July 27 (Bloomberg) -- Provident Financial Plc, the U.K.’s biggest publicly traded subprime lender, posted first-half profit that beat analyst estimates as bad loans declined.
Net income rose 18 percent to 45.8 million pounds ($75 million) in the six months to June 30, the Bradford, England-based company said today in a statement. That beat the 42.8 million-pound estimate of four analysts surveyed by Bloomberg. The shares rose to the highest in a decade.
There is “clear momentum in the business,” Rae Maile, a London-based analyst at JPMorgan Cazenove, wrote in a note to clients today. “The notable feature is lower-than-expected impairments, which have been achieved in what remains a tough operating environment.”
Investors including BlackRock Inc. and Ivaldi Capital LLP have disclosed short positions in Provident’s stock in the last two months, betting that a sluggish U.K. economy and reductions in welfare payments will cause an increase in arrears. While Provident is the most short-sold stock in the FTSE 250, with 16 percent of shares on loan according to Data Explorers, it has risen 25 percent since the beginning of the year.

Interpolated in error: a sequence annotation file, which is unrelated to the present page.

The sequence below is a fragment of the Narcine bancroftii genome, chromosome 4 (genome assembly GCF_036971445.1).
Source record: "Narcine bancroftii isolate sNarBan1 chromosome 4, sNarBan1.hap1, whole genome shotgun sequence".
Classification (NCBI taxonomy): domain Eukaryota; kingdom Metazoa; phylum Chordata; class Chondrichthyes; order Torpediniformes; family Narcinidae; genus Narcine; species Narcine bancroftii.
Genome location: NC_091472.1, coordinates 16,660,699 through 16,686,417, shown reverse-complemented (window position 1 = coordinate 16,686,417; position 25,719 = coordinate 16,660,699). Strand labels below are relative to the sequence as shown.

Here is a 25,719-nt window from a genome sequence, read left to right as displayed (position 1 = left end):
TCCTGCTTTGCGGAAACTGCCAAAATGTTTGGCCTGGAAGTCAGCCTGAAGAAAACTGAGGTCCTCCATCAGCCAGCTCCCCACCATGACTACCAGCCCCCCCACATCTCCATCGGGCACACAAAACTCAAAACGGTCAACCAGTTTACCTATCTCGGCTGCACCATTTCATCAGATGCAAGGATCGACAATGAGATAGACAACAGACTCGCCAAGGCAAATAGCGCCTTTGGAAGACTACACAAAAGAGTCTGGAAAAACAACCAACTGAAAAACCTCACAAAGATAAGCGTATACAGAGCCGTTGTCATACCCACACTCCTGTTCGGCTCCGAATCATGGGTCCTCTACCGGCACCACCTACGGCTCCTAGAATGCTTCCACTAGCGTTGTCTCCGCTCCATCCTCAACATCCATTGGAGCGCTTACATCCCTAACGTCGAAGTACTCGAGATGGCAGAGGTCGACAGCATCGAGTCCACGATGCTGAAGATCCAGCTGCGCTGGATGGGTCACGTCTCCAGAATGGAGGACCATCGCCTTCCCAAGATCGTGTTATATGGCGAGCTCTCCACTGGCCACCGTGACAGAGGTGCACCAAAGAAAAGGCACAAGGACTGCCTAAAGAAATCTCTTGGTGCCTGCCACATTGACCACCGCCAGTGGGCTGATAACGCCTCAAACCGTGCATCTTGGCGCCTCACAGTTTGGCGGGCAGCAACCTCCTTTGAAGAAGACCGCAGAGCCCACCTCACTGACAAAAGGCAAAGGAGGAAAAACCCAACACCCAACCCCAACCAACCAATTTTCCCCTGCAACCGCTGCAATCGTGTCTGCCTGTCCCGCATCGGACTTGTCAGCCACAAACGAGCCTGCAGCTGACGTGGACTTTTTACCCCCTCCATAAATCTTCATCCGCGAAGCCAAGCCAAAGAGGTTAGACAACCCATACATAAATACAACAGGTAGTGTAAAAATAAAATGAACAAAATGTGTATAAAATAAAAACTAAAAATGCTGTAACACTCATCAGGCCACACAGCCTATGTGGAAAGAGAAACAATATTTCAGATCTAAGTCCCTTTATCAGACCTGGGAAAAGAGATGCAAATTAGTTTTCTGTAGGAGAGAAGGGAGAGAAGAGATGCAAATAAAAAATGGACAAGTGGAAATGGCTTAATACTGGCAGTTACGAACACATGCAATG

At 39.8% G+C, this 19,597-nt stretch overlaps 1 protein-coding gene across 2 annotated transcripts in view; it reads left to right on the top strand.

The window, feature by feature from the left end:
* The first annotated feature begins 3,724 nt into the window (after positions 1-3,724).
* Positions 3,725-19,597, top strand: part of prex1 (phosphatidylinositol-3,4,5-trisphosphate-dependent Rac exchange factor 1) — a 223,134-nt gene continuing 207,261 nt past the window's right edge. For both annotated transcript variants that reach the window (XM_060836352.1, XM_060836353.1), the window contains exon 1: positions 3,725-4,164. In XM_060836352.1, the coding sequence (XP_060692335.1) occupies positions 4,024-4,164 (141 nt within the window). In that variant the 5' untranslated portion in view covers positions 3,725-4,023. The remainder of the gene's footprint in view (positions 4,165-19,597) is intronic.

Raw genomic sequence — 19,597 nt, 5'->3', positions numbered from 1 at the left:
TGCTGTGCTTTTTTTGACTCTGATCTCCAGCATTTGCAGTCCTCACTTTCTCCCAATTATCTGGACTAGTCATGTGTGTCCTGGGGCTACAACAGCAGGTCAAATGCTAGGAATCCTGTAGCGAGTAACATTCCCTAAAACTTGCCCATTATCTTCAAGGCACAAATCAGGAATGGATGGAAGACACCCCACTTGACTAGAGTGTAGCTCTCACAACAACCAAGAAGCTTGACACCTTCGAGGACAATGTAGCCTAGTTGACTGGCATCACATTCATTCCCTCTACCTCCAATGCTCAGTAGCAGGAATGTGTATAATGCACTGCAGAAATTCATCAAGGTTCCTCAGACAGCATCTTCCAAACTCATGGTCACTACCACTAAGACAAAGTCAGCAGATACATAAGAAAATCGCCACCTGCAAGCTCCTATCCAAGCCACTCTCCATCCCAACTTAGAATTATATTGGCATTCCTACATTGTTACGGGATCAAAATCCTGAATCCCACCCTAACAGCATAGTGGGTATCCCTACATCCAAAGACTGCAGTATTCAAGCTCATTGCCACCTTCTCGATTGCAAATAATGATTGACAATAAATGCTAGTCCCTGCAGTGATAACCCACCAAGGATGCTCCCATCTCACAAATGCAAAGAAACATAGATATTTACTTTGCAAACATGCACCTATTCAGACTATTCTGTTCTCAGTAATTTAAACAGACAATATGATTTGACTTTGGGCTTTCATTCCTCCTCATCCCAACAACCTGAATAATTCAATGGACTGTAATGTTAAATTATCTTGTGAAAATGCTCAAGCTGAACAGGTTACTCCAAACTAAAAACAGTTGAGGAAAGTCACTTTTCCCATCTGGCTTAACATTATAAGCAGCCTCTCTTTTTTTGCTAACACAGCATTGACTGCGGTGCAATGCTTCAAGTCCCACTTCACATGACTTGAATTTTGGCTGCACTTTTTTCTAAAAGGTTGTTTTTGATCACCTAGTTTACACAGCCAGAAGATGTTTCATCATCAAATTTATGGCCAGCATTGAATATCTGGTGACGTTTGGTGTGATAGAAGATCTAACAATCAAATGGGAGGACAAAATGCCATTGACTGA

The stock rose 6.2 percent to 1,093 pence a share, the highest since 2001, as of 8:24 a.m. in London trading.
“We’ve got favorable trends in both of our businesses in terms of arrears and losses even though it’s not an easy economic environment,” Chief Executive Officer Peter Crook said in a telephone interview today. Incentivizing agents to collect more loans and focusing on lending to existing customers helped minimize arrears, he said.
Impairments dropped 7 percent to 169 million pounds in the six-month period, Provident said. The company raised its first-half dividend 5.1 percent to 26.7 pence a share.
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